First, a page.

In a way, it’s not The Avalanches’ fault that they couldn’t live up to 16 years of myth-making. Musical zeitgeist is fleeting and their 2000 debut ‘Since I Left You’ – soul-drenched, old-school hip-hop retro as it was – crested a wave of similarly minded sampladelicists at the turn of the millennium. They encapsulated the sound of an era, and that era passed.
Yet viewed another way: how can something that took so long sound so, well, meh? The answer’s in the craft: turntablism like this demands years of crate-digging, sampling and skill-honing, almost regardless of whether the results are actually any good. Maybe it’s that inherent skill-focused show-offiness that makes the busy, kaleidoscopic patchwork of ‘Wildflower’ ring a little hollow.
Or maybe it’s the relentless-to-the-point-of-inane focus on sunshine and good times. Right from the off, with the summer outdoors sounds sampled on ‘The Leaves Were Falling’, ‘Wildflower’ seems to substitute twee symbols of happiness for the real thing. There are far too many children’s voices, snatches of birdsong, glissandi of saccharine strings, and always the half-heard, half-sensed thwack of Frisbee upon social media manager.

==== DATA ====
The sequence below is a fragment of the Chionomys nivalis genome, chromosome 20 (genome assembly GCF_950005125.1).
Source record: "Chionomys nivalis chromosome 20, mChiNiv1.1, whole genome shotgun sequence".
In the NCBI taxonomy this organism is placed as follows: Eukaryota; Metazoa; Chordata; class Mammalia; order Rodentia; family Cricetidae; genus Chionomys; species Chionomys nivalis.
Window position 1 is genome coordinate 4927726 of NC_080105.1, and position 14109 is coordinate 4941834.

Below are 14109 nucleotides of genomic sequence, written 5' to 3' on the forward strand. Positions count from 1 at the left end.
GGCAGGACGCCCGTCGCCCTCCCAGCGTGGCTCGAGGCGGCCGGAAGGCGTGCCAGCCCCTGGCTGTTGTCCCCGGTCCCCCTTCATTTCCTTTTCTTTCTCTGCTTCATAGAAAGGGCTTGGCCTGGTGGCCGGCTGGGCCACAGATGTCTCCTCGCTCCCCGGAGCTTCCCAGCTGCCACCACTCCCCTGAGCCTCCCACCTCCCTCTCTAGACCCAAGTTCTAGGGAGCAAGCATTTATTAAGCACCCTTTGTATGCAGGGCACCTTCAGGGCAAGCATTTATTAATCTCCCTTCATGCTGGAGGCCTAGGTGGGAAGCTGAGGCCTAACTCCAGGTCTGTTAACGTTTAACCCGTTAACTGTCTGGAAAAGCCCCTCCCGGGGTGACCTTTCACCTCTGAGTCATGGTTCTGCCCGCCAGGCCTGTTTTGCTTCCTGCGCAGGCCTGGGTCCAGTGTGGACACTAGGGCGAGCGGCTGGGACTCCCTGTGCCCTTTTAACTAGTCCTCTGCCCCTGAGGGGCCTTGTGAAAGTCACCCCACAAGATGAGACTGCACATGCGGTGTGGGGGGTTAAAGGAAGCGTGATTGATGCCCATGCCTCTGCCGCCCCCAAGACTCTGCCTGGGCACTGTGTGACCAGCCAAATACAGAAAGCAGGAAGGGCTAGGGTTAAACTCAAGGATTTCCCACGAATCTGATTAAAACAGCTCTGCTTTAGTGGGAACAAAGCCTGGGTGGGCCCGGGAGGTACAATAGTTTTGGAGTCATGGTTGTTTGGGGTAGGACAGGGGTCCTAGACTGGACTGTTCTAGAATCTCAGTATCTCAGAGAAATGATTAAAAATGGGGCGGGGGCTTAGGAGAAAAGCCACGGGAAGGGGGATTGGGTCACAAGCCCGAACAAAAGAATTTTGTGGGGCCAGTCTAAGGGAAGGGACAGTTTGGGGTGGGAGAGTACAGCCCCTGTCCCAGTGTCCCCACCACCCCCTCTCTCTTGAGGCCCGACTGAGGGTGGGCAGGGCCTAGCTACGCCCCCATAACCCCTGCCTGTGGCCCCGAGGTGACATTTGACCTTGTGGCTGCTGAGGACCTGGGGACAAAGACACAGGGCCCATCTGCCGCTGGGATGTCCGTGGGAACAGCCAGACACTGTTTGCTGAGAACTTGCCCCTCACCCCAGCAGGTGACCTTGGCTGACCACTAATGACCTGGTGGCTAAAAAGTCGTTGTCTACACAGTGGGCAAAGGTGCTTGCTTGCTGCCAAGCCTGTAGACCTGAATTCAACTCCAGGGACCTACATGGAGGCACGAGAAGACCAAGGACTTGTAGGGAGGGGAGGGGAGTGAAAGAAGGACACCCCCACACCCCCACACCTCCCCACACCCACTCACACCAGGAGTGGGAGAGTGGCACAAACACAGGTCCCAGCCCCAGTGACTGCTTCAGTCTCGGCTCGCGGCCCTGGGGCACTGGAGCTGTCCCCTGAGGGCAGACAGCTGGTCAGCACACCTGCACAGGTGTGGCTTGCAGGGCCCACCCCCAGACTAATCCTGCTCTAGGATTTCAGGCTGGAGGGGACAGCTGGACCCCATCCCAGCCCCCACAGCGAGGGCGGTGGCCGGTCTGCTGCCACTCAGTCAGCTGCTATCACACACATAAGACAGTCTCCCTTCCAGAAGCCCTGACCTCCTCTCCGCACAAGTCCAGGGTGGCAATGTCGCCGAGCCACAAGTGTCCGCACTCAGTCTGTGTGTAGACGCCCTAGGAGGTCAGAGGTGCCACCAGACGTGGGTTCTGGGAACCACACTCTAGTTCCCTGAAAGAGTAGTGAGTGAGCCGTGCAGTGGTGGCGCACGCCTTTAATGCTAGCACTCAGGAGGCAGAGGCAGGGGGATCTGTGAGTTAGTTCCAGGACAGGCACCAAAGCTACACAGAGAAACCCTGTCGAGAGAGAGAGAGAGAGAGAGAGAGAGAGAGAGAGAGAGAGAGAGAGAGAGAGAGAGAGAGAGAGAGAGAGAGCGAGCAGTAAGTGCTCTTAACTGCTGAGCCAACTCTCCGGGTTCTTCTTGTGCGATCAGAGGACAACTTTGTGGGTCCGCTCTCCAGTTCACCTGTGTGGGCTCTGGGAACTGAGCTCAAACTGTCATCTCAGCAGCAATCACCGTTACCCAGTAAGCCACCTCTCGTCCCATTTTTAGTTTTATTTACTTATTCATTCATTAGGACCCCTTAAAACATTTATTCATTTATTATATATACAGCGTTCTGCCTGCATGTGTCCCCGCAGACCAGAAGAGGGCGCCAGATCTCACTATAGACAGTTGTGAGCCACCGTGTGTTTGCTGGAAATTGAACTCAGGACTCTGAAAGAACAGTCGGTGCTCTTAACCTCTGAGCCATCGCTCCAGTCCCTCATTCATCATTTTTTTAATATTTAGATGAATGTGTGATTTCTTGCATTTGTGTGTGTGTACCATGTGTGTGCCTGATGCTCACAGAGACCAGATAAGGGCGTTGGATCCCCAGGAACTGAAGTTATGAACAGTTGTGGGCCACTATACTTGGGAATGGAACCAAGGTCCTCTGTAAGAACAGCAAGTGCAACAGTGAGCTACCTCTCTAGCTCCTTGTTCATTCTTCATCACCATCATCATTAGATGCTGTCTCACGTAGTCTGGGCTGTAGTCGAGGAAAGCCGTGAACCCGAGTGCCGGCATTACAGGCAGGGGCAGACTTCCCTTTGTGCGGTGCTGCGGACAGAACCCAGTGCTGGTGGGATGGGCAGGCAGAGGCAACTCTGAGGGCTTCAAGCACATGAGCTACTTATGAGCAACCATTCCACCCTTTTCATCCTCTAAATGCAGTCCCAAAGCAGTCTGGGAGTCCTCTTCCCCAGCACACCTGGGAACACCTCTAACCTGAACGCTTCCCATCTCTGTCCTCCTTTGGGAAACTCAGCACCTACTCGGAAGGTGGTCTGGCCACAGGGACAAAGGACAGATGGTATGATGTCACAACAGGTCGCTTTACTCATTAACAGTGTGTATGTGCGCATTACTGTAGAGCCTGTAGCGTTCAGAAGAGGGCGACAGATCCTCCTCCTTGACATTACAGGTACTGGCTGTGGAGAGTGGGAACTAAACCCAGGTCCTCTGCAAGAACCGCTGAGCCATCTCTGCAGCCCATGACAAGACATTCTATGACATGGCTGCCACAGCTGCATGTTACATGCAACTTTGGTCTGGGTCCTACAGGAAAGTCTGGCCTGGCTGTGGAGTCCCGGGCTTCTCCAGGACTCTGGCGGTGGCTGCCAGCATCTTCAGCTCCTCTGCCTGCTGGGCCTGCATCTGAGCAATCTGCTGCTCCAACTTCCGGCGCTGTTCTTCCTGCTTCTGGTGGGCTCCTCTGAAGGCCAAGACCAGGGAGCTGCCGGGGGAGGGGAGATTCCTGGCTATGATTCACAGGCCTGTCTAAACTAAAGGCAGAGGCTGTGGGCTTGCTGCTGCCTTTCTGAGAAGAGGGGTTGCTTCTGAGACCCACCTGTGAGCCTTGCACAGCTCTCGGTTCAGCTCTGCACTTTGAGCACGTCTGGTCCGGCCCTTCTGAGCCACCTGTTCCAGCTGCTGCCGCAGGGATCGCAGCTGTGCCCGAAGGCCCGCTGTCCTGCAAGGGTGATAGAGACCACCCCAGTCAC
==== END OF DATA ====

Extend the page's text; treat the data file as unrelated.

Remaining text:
And then there’s ‘Frankie Sinatra’. Oh, ‘Frankie Sinatra’. Its oompah-calypso lurch and brain-glitch hook are not quite as punchable as ‘Frontier Psychiatrist’ – the whinny of horses is still annoying 16 years on – but it’s a close thing. Amid the mire, though, is the jewel of Detroit rapper Danny Brown’s guest verse, his wired weirdness adding much-needed depth, energy and shade. Jennifer Herrema of Royal Trux pulls off a similar trick on ‘Stepkids’, bringing a strangeness that makes the sun rays feel more earned, like a mystical tramp whispering visions in your ear over a seasick, shuffling rhythm. A few more moments like that and ‘Wildflower’ might have been an interesting – if very Gorillaz-ish – ride, but as it is, they’re lost amid pleasant but pointless psychedelia by numbers.
To The Avalanches’ many devotees, the alternately wacky and wallpaper nature of these 60 minutes probably won’t matter, and neither will the group’s failure to evolve. Yet for those of us not seduced by absence, fond hearts or nostalgia, ‘Wildflower’ is a faded snapshot of a cosier, very distant-seeming past.